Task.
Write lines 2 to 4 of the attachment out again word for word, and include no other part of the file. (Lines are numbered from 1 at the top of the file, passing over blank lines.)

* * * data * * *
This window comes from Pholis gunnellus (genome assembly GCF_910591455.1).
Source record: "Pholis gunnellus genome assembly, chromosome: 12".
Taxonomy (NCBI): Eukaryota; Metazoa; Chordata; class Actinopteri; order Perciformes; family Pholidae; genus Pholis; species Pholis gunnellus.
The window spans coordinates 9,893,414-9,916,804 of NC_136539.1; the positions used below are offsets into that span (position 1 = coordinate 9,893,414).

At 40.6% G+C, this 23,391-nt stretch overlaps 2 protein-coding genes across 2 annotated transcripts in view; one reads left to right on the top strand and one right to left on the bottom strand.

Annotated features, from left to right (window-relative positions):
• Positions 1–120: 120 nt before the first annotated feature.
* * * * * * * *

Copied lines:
Source record: "Pholis gunnellus genome assembly, chromosome: 12".
Taxonomy (NCBI): Eukaryota; Metazoa; Chordata; class Actinopteri; order Perciformes; family Pholidae; genus Pholis; species Pholis gunnellus.
The window spans coordinates 9,893,414-9,916,804 of NC_136539.1; the positions used below are offsets into that span (position 1 = coordinate 9,893,414).